Are blood stem cells hiding inside the bone to avoid sun damage?

In dyeing poison frog, HSC production moves from the kidney to the bone marrow during metamorphosis to avoid damage from sunlight that’s harsher on the surface of the earth than in the water, new study suggests. (Credit: Wikimedia Commons) Blood stem cells may have evolved to inhabit bone tissue to avoid DNA damage from UV rays, a Harvard study suggests. Also known as haematopoietic stem cells (HSCs), these cells are tasked with making blood —…

Continue reading


Fellow Creatures: Two new posts

Two new posts on dog training and pet behavior problems over at my Psychology Today blog Fellow Creatures.The first, Does owner personality affect dog training methods?, looks at intriguing findings from a recent study of personality, punishment in dog training, and dog behavior.Photo: Wyatt Ryan/UnsplashMeanwhile, Pet behaviour problems: In the eye of the beholder? looks at the factors that influence whether we consider a pet's behaviour issue to be a problem.Photo: Shannon Richards/UnsplashHave a great…

Continue reading


Lyme disease in Montreal

It’s summer time and so we will be hearing a lot about Borrelia burgdorferi infections. Not all news coverage on the issue is accurate but this piece by Aaron Derfel tries to put the issue in context. Chris also seems to pop up in the story. http://montrealgazette.com/news/local-news/cases-of-lyme-disease-jumped-82-per-cent-among-montrealers-last-year-stats

Continue reading


Lots to celebrate as ISBT comes to Toronto

Earlier this month, the international community of transfusion medicine and science professionals converged on Toronto, Ontario, for the 35th Congress of the International Society for Blood Transfusion (ISBT). Held every other year at different locations around the globe, the ISBT congress is one of the main knowledge sharing and networking events in the field of transfusion. This year was the first time since 2002 that the ISBT congress was held in Canada.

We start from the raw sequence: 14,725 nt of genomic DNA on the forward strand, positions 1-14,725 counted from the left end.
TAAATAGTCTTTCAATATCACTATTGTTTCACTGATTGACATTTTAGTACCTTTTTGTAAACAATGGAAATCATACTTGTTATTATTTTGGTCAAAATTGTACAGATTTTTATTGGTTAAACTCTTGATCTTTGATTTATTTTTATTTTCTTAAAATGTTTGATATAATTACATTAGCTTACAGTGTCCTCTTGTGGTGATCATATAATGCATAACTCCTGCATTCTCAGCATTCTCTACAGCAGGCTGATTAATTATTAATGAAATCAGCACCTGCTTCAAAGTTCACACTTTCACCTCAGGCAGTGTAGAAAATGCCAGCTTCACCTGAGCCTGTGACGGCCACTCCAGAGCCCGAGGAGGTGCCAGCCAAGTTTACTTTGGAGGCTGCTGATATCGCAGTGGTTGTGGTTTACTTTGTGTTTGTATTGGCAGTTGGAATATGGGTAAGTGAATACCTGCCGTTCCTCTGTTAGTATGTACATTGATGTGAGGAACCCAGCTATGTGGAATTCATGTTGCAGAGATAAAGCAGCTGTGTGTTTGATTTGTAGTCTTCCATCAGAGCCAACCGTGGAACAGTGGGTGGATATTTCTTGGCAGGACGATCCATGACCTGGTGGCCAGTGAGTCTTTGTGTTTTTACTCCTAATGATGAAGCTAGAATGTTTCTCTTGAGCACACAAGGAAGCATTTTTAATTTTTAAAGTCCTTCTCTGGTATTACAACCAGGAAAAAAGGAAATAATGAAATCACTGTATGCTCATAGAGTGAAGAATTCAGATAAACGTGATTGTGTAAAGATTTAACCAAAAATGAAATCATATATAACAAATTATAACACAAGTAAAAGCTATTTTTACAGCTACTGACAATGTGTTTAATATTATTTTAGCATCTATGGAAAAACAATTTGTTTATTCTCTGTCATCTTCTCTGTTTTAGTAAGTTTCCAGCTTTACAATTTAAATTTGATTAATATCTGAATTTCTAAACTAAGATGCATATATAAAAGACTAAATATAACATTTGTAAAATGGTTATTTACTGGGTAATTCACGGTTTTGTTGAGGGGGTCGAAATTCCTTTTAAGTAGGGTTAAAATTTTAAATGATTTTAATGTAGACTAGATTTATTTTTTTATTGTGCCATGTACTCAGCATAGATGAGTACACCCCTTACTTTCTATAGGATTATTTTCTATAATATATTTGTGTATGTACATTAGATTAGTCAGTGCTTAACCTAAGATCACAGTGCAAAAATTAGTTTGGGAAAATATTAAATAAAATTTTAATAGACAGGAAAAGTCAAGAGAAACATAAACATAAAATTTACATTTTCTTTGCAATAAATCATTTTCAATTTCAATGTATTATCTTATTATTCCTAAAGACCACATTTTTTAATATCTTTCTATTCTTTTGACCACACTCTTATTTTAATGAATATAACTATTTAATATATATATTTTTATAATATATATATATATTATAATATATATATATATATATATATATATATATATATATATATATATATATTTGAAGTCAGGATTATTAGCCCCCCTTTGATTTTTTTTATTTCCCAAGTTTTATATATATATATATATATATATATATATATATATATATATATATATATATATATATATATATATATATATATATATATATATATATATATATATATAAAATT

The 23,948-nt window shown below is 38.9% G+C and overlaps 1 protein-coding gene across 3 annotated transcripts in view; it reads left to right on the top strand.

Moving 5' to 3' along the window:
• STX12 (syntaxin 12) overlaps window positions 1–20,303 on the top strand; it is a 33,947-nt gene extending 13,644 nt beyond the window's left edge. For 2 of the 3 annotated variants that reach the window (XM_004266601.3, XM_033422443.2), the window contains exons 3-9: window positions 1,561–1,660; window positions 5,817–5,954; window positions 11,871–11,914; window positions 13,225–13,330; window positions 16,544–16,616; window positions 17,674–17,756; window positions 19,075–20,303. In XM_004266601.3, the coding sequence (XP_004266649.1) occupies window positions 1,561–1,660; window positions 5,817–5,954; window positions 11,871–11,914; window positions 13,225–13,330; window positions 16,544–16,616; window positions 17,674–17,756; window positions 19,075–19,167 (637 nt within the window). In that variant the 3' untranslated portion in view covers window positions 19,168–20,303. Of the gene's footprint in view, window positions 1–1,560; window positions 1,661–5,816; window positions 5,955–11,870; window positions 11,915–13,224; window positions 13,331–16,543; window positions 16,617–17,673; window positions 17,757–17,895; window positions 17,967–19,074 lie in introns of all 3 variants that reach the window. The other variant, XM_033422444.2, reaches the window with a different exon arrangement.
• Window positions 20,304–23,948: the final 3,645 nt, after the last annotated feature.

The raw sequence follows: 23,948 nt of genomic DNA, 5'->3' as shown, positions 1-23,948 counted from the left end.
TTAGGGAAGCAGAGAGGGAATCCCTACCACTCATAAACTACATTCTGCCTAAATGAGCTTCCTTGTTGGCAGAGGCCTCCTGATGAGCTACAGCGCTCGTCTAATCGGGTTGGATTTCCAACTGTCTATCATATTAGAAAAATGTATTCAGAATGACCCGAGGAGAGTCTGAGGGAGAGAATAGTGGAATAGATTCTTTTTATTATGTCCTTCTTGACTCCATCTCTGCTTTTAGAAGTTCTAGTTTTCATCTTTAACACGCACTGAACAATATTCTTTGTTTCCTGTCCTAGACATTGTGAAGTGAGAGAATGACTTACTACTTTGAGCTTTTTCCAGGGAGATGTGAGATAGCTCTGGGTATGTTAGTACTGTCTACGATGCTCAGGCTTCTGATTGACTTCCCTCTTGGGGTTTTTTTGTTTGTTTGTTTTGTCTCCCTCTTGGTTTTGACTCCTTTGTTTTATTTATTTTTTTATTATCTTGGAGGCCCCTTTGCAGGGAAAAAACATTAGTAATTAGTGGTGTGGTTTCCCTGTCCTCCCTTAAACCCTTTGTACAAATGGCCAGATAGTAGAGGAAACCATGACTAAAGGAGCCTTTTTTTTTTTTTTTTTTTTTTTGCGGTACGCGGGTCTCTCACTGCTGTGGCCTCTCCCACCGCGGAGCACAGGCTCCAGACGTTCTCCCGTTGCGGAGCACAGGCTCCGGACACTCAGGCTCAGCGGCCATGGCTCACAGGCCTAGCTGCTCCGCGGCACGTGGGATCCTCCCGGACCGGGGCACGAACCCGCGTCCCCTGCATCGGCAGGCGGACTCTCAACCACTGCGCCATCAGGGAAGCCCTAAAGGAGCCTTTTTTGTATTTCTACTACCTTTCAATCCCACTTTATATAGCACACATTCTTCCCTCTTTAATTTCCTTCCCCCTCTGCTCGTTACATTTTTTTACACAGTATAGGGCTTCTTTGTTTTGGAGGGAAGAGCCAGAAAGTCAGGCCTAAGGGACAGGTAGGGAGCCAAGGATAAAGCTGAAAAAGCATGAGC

Continue reading


The Facts around FACT – Part 2

Debe Griffin, MSc, ASQ CPGP, has over 20 years of experience in the cell therapy field, both in bench positions and in leadership. Her primary interests are process improvement, quality assurance and regulatory affairs. She is a consultant with FACT Consulting Services as well as Chimera TQM. She has over a decade of experience as a FACT inspector and auditor. In this month’s post, invited guest blogger Debe Griffin discusses the changes to the Foundation for…

Continue reading


Companion Animal Psychology News June 2018

Make sure you haven't missed a thing with the latest round-up about dogs and cats from Companion Animal Psychology.Some of my favourites from around the web this monthHomeless people and their pets: ‘She saved me as much as I saved her.’ First-hand accounts in The Guardian of how much pets mean to homeless people in the US. “She wakes up so excited every morning and gets so happy about the littlest thing, like rolling around…

Continue reading


Planning the GTA work

My goal for the rest of my time in Andrew Lang's GTA lab  is to gather data that constrains estimates of the efficiency of GTA transduction.  I have lots of ideas but they're not very well organized, and I keep getting distracted by the minutiae of GTA biology (and our general ignorance of same).  So this post is an attempt to get a sensible plan written out.The bottom line for efficiency is how many transductants…

Continue reading


ParticipACTION releases expert statement on physical activity and brain health in children and youth

Earlier this week ParticipACTION released their annual Report Card on the Physical Activity of Canadian Children and Youth (full disclosure: I’m on the Report Card Research Committee).  The full details can found here.  The Report Card itself is important, but not terribly surprising – Canadian kids still sit too much, and get too little physical activity (sleep is ok, but there’s still a lot of room for improvement there as well). Along with the Report…

Continue reading


Study outlines reasons to ban electronic collars for dogs

A review of the scientific research finds there are risks to using electronic collars in dog training and says it's time for a ban.Photo: Parilov / ShutterstockLast year, a position statement from the European College of Veterinary Clinical Ethology argued against the use of electronic collars in dog training and for a Europe-wide ban on their sale and use.  Now an article in the Journal of Veterinary Behaviour by Dr. Sylvia Masson et al explains…

Continue reading